Pediatric asthma management among African American fathers: Navigating the co-parent relationship
Tuesday, November 5, 2013
Asthma is among the most common chronic illness among children (Akinbami, 2006). Roughly 1.8 million African American children (17.3%) currently have asthma, a rate significantly higher than White children (7.8%) (Akinbami, Rhodes, & Lara, 2005). Despite the disproportionate burden born by African American children, asthma may be effectively controlled through proper diagnosis, care, and management. Although several studies have examined family factors that shape asthma management, few have assessed fathers' role in caring for the health needs of their children with asthma (Stewart & Menning, 2009; Bronke-Tinkew, et al., 2009). This study draws a sample of African American men (n = 24) whose children (n = 33, m = 8.4 years) have asthma to explore fathers' experiences managing their children's asthma. Grounded theory guided a qualitative analysis of in-depth interviews in which participants discussed how their contextual factors impact their engagement in asthma management, particicularly their relationships with the mothers of their children (Daly, 2007). Three narratives emerged that suggest that the romantic tenor of the co-parent relationship, communication patterns, and gendered division of responsibilities shaped how African American men negotiate asthma management for their children. The present study builds on prior studies of pediatric asthma management and begins to elucidate how family processes, as a social determinant of health, shape experiences of asthma among African American children. Implications for policy and practice will be discussed.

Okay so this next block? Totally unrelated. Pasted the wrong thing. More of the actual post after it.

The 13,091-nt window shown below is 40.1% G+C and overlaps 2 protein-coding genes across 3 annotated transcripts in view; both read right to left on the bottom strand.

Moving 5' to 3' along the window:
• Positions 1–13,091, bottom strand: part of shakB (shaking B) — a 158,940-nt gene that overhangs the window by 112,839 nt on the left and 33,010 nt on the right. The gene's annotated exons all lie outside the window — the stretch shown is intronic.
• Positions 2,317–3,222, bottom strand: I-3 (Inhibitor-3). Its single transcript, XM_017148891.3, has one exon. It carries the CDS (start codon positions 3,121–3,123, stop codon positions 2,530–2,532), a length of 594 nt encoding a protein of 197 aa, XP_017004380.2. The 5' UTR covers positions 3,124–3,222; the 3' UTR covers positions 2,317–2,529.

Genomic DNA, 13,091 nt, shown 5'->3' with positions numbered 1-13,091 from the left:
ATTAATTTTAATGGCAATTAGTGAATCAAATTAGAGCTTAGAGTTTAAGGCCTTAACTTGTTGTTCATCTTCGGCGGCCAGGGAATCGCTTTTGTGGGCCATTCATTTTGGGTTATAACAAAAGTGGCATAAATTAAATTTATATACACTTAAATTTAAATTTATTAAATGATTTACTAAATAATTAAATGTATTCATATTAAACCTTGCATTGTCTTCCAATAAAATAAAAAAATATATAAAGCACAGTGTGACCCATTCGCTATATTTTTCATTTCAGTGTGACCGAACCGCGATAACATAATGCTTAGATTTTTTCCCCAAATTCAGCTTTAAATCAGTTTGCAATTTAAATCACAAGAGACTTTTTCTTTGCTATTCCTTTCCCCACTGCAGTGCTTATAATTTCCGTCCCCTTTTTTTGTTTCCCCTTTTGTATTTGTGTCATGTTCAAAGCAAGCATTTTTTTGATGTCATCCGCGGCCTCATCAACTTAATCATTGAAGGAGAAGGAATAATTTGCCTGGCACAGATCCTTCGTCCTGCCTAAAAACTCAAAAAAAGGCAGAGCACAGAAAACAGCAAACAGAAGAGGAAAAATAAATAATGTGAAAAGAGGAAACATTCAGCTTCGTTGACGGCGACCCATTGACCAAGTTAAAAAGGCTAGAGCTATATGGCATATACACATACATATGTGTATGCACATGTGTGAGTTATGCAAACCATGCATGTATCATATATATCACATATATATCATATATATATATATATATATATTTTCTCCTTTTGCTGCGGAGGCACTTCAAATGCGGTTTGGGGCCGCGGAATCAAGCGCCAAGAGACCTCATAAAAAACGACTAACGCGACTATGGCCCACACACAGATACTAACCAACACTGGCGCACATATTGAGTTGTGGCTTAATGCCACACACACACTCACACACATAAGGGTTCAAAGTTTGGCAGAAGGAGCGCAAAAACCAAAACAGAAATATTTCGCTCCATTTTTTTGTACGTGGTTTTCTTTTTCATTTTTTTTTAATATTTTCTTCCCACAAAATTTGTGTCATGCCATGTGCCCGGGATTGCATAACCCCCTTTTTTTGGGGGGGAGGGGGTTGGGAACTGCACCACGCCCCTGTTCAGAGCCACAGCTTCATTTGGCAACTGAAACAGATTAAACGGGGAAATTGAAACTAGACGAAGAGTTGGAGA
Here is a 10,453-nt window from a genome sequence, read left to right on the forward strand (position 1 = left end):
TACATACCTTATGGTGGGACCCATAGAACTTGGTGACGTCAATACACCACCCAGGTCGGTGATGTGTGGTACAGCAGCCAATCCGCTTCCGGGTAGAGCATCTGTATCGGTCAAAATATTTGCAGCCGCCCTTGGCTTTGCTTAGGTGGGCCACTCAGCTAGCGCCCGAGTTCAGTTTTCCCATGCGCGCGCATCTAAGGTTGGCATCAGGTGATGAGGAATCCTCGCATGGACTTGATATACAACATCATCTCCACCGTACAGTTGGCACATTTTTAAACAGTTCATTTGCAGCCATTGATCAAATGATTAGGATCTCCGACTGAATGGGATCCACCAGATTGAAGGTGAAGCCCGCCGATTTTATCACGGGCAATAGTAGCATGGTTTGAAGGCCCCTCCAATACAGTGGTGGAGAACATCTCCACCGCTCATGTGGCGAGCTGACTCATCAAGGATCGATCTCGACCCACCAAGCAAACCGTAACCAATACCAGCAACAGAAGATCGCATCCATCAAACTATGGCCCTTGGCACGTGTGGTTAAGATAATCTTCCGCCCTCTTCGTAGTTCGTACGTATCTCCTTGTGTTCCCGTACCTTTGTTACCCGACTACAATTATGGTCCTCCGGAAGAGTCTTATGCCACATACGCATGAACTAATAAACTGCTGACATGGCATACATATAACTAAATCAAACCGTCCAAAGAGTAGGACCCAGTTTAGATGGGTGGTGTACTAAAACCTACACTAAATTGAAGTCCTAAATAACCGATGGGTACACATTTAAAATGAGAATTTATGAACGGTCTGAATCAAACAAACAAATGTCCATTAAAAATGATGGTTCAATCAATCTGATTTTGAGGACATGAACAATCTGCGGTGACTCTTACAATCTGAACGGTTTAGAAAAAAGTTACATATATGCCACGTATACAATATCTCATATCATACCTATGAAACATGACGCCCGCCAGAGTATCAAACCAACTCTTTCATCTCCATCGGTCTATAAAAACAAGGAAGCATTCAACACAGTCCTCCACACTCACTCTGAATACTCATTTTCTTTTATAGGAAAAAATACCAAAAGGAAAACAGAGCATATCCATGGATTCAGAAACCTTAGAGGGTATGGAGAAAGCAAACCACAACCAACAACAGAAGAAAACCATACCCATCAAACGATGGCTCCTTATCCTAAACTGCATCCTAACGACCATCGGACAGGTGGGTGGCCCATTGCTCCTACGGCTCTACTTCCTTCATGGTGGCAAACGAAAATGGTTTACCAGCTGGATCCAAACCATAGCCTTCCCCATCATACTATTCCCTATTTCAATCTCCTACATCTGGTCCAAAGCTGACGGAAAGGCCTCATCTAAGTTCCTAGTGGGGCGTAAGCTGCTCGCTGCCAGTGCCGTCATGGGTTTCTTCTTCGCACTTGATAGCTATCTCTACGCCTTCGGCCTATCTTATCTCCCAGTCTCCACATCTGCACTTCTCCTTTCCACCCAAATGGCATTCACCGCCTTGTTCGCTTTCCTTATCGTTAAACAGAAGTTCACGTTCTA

Chronic disease management and prevention
Diversity and culture
Social and behavioral sciences
Discuss how African American fathers communicate with the mothers of their children in order to manage their children’s asthma
Discuss how the quality of the co-parent relationship affects how African American men manage children’s asthma
Keyword(s): Children With Special Needs, African American
Presenting author's disclosure statement:
Qualified on the content I am responsible for because: I have worked extensively with African American families, particularly fathers, in the medical setting . Additionally, I have developed research skills, experience, and expertise around the experiences of fathers, particularly African American, low-income, and young men.
Any relevant financial relationships? No
I agree to comply with the American Public Health Association Conflict of Interest and Commercial Support Guidelines,
and to disclose to the participants any off-label or experimental uses of a commercial product or service discussed
in my presentation.